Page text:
04 May 2007

Préfecture Follies of 2007

If I've dropped off the radar screen lately, there's a reason. It's that time of year again, the annual Préfecture Follies, as I struggle to remain in this country legally. The process does get easier and easier ... up to a point.

As in years past, I spent sleepless nights, fretting for weeks over the paperwork, then managing to do it all at the last minute. Again I booked a hotel room in Versailles and overnighted there, then awoke at 4AM in order to arrive at the Préfecture (across the street) and begin standing on line. This year, I broke my record, arriving at 4:25. I was third.

Spring having arrived early this year (my garden in Beynes has been blooming since January, and the irises are unfurling this week), the weather was better yesterday than it's been in previous years — but "better" is a relative term. It's hard to dress warmly when you know the temperature's going to be in the mid-80s later in the day, yet in the pre-dawn hours, when you're not moving, and there's a stiff breeze blowing from the north, you regret having left your parka in storage back in Westchester. My hands were so cold that I couldn't hold the book I'd filched from the hotel. (Molière, The Learned Ladies. Yes, people do leave the strangest things in hotel rooms.)

Fortunately, my fellow standees were the chummiest I've yet encountered there: a gregarious Romanian, whose French was terrible but whose good cheer was as infectious as welcome; a thoughtful Moroccan chef, whose French was, of course, flawless; and a sullen-looking Senegalese hip-hopper who turned out to be sleepy, not sullen. We actually had conversations.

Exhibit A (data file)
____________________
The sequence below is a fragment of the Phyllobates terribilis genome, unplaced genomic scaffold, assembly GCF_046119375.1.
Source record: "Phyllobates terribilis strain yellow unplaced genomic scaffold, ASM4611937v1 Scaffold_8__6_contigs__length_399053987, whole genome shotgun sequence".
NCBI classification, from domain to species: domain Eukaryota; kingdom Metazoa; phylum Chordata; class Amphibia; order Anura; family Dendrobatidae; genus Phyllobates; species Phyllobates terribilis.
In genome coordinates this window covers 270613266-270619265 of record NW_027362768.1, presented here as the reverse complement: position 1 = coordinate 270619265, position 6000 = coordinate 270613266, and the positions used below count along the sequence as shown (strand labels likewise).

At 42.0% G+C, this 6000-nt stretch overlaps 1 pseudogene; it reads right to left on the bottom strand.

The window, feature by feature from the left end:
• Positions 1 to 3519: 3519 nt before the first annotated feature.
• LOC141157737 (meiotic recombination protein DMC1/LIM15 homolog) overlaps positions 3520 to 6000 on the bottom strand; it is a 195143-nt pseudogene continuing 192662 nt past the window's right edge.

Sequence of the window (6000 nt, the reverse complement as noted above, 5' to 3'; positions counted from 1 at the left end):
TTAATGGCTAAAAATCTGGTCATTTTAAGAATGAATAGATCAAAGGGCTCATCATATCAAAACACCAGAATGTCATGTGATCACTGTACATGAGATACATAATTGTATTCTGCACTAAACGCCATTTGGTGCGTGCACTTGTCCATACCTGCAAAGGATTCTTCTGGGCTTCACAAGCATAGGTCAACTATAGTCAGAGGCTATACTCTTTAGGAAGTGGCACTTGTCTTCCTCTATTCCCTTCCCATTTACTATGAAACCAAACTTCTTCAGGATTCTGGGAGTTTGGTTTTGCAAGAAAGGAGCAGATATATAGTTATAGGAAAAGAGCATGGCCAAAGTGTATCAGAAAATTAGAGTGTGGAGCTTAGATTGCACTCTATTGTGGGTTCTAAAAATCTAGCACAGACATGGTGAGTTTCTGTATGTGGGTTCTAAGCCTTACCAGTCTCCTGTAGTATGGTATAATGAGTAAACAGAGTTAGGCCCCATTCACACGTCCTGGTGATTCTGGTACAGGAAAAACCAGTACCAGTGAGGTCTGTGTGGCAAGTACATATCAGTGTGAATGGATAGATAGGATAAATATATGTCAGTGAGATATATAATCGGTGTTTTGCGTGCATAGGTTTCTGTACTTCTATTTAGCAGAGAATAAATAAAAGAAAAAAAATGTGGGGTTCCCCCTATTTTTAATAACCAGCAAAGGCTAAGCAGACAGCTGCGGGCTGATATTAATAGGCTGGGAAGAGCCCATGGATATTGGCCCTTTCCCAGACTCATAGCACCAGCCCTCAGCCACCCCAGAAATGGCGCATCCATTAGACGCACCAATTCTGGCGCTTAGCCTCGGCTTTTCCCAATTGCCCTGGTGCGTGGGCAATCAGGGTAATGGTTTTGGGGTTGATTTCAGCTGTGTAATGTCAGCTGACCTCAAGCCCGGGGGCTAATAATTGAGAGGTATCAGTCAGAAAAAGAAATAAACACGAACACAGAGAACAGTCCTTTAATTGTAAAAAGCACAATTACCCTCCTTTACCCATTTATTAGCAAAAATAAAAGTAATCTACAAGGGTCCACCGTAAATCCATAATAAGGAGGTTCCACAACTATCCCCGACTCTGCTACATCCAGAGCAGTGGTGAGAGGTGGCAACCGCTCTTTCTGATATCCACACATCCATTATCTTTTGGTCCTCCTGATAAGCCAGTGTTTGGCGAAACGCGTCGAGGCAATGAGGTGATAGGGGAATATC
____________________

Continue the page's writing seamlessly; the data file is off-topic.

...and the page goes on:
"Why would you leave the United States?" the Moroccan wanted to know.

"The food is better here," I replied.

"Are you nuts?" came the answer.

But I felt like a savvy character. I knew the ropes. I had the skills. I'd even planned my menu the night before, to minimize the need for bathroom breaks. (Which are nigh impossible, because there are no bathrooms.) Although there were only a handful of us for the first 90 minutes, the later arrivals eventually numbered more than 120, according a shamelessly gleeful head count conducted by the Romanian, who was first on the line. In all likelihood, most of these people didn't even get wait-listed. "There's no point coming here at all after 7AM, even on the best days," said the Senegalese, "but you have to know." One poor soul showed up at 8:15, and we marvelled at her cluelessness. We would never be so dumb.

Exercising the astute powers of political observation that are the hallmark of the disenfranchised, we agreed that Nicolas Sarkozy is all but certain to win the presidential elections. (The first round of voting will be Sunday.) Sarkozy is a hardliner, who as interior minister already made things tough for immigrants in France, and as president would like to make things tougher still; we agreed that it was worth enduring a few hardships if it meant retaining our legal status and staying out of Sarko's clutches. "You can't expect them to make it easy for you," said the Romanian. "They can't just let people in. You have to make an effort."